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Istanbul attack revives terror jitters as millions around the world ring in 2017

world Updated: Jan 01, 2017 10:45 IST
Istanbul attack

Turkish police officers block the road leading to the scene of an attack in Istanbul, early Sunday, January 1, 2017. An assailant believed to have been dressed in a Santa Claus costume and armed with a long-barrelled weapon, opened fire at a nightclub in Istanbul's Ortakoy district.(AP Photo)

Gunmen who killed at least 39 revelers in an Istanbul nightclub while dressed as Santa Claus revived terror jitters as millions of people around the world ring in 2017 in style on Saturday.

The attack, which also wounded at least 40 more people as panicked clubgoers jumped into the Bosphorus, stoked fears that large crowds of people cramming into major cities to celebrate the New Year could present a target for violent extremists.

Sydney kicked off the party -- which saw tightened security around the globe -- with a spectacular fireworks display that lit up its iconic harbour.

New Year fireworks illuminate the sky over the iconic Opera House and Harbour Bridge in Sydney on January 1, 2017. (AFP Photo)

Around 1.5 million people thronged Australia’s biggest city to watch midnight fireworks erupting from the Harbour Bridge.

Crowds in Hong Kong also flocked to the waterfront to watch fireworks explode over Victoria Harbour, while in Japan thousands packed the streets of Tokyo to release balloons into the air.

Celebrations swung into Europe with the night sky over Moscow’s Red Square literally painted red by the fireworks.

Read | White House condemns ‘savagery’ of Istanbul attack that killed at least 35

And around half a million people thronged Paris’s famous Champs-Elysees, where the Arc de Triomphe was lit up with a colourful countdown to 2017 and the word “welcome” in dozens of languages.

The raucous celebrations drew to an end a year of political shocks, from Britain’s vote to leave the European Union to the election of maverick leaders in the United States and Philippines.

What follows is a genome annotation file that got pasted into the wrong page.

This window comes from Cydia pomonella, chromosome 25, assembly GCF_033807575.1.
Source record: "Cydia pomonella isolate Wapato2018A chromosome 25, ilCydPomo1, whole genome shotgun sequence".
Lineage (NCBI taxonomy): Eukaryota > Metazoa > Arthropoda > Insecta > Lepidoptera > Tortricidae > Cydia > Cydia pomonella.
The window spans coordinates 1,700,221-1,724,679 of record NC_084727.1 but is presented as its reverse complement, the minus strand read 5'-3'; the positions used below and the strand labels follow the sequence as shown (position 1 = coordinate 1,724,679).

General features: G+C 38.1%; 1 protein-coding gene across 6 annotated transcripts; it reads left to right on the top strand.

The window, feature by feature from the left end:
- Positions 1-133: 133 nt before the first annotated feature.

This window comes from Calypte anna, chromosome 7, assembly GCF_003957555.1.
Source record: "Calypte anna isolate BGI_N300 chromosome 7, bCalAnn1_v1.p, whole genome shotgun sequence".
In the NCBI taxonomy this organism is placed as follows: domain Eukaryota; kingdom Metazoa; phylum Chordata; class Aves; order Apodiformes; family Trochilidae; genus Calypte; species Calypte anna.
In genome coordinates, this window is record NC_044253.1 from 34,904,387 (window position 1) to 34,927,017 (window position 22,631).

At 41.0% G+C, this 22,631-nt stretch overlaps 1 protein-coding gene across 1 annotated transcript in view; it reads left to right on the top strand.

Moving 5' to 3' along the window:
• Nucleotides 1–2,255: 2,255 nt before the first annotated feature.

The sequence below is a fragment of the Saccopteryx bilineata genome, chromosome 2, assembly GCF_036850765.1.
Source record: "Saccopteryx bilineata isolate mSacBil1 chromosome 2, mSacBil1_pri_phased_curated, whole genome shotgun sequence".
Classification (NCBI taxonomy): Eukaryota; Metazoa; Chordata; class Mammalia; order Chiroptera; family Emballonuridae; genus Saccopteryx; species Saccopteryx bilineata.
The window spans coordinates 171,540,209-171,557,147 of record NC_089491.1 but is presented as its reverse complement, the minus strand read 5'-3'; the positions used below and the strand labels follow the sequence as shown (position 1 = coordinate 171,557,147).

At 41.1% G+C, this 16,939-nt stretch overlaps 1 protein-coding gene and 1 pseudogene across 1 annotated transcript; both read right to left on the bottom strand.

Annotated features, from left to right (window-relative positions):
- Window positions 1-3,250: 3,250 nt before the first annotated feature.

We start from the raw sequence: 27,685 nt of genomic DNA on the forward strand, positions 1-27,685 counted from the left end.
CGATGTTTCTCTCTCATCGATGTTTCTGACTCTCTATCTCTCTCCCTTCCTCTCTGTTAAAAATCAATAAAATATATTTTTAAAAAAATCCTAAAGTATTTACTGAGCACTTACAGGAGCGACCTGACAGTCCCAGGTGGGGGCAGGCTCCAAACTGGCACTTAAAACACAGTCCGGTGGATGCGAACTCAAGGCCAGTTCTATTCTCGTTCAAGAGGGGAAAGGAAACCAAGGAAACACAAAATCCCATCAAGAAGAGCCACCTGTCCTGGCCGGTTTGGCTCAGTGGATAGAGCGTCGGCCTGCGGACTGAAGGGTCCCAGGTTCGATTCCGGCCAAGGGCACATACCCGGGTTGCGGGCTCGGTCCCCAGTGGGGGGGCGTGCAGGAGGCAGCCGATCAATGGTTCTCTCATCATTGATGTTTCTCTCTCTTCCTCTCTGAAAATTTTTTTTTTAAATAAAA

It has also been a year of celebrity deaths from David Bowie to Prince and Mohammed Ali.

2016 was also a year of bloodshed and misery that has seen the war in Syria, Europe’s migrant crisis and numerous terror attacks dominate the headlines.

‘Tonight is about fun’

The violence continued on Saturday, with twin bomb blasts killing at least 27 in a busy market area in central Baghdad.

But this did not stop people from flooding the streets of the Iraqi capital to celebrate and families in evening dress headed to swanky hotels for parties.

Fadhel al-Araji, a 21-year-old from the Sadr City neighbourhood, already had his beer in the back of his car.

“Tonight is about fun... Everybody can do what they want and nobody cares. We need a night like this, Iraq needs it,” he said, behind the wheel of his beat-up Toyota.

In the shattered Syrian city of Aleppo, 20-year-old student Abdel Wahab Qabbani was also determined to see in 2017 in a positive frame of mind.

“The last two years, I didn’t go out for New Year. This time, I’m going to party,” he said.

The Gulf emirate of Dubai marked the new year with its usual gigantic pyrotechnics off the world’s highest skyscraper, Burj Khalifa, as well as other landmarks.

Syrians children pose for a picture with men dressed in Santa Claus outfits in Aleppo's government controlled Aziziyah neighbourhood on December 31, 2016. (AFP Photo)